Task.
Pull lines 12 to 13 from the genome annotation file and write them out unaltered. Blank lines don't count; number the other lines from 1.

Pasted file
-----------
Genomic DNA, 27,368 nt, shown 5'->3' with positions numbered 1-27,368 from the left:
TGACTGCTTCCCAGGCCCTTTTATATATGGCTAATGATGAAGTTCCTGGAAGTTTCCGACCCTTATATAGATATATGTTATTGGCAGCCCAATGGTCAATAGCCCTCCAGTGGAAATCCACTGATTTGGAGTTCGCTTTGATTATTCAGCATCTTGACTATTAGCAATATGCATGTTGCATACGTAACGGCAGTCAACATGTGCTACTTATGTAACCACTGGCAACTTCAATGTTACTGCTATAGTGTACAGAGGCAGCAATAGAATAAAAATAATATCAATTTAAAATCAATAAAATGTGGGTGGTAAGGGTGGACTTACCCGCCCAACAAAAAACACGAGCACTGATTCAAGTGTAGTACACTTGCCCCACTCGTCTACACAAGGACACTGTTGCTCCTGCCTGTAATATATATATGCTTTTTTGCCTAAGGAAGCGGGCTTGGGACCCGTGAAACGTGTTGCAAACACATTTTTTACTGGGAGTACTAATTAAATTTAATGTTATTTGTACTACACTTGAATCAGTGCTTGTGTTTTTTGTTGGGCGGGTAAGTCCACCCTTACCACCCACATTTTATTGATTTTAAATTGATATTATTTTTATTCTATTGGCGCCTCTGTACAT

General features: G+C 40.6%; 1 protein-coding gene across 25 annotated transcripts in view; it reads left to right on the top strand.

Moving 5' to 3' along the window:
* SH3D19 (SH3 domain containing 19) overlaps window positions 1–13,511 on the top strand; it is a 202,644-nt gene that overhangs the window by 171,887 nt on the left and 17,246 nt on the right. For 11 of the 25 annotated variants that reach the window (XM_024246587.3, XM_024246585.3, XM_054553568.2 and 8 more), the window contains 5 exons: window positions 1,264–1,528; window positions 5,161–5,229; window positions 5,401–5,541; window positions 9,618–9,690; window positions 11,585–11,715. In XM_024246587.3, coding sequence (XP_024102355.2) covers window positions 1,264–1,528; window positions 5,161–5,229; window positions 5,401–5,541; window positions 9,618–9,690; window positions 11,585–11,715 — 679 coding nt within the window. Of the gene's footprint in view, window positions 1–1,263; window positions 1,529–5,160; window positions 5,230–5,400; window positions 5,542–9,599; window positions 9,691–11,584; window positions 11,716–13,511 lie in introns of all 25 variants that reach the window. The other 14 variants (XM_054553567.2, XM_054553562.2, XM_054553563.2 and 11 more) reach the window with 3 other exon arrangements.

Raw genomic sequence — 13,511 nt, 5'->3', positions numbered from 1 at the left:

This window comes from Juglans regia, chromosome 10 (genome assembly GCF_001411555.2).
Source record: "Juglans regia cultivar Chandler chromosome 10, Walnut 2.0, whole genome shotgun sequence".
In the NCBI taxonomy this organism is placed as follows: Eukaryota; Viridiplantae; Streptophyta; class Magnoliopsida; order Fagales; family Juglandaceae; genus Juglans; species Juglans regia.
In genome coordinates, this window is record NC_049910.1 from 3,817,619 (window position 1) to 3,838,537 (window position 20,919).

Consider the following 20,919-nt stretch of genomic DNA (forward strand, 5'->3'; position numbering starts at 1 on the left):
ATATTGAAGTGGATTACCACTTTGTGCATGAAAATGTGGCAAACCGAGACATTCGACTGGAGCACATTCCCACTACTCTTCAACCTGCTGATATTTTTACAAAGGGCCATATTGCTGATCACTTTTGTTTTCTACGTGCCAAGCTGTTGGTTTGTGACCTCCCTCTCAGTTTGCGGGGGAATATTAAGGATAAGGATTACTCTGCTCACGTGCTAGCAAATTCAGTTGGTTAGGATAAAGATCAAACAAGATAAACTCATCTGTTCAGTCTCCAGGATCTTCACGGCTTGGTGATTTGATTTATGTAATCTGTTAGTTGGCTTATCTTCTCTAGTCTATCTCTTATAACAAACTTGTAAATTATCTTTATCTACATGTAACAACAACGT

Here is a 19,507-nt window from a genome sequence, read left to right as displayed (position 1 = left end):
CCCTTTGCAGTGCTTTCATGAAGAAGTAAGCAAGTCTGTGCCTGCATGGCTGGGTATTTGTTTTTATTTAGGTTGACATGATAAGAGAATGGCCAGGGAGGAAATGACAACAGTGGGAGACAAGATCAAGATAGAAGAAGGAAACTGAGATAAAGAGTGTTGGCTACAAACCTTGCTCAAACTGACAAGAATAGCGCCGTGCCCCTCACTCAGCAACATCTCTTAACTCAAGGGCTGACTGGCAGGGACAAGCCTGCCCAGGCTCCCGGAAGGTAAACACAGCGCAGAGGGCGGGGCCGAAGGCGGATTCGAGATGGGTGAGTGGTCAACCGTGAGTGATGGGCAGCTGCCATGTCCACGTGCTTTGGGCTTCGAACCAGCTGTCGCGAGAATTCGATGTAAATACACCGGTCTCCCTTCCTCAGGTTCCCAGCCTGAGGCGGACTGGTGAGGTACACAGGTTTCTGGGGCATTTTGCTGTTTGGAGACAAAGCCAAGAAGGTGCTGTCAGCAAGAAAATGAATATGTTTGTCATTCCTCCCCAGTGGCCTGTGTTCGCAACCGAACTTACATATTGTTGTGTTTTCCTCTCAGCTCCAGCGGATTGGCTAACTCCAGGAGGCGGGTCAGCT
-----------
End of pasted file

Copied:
ATATTGAAGTGGATTACCACTTTGTGCATGAAAATGTGGCAAACCGAGACATTCGACTGGAGCACATTCCCACTACTCTTCAACCTGCTGATATTTTTACAAAGGGCCATATTGCTGATCACTTTTGTTTTCTACGTGCCAAGCTGTTGGTTTGTGACCTCCCTCTCAGTTTGCGGGGGAATATTAAGGATAAGGATTACTCTGCTCACGTGCTAGCAAATTCAGTTGGTTAGGATAAAGATCAAACAAGATAAACTCATCTGTTCAGTCTCCAGGATCTTCACGGCTTGGTGATTTGATTTATGTAATCTGTTAGTTGGCTTATCTTCTCTAGTCTATCTCTTATAACAAACTTGTAAATTATCTTTATCTACATGTAACAACAACGT

Here is a 19,507-nt window from a genome sequence, read left to right as displayed (position 1 = left end):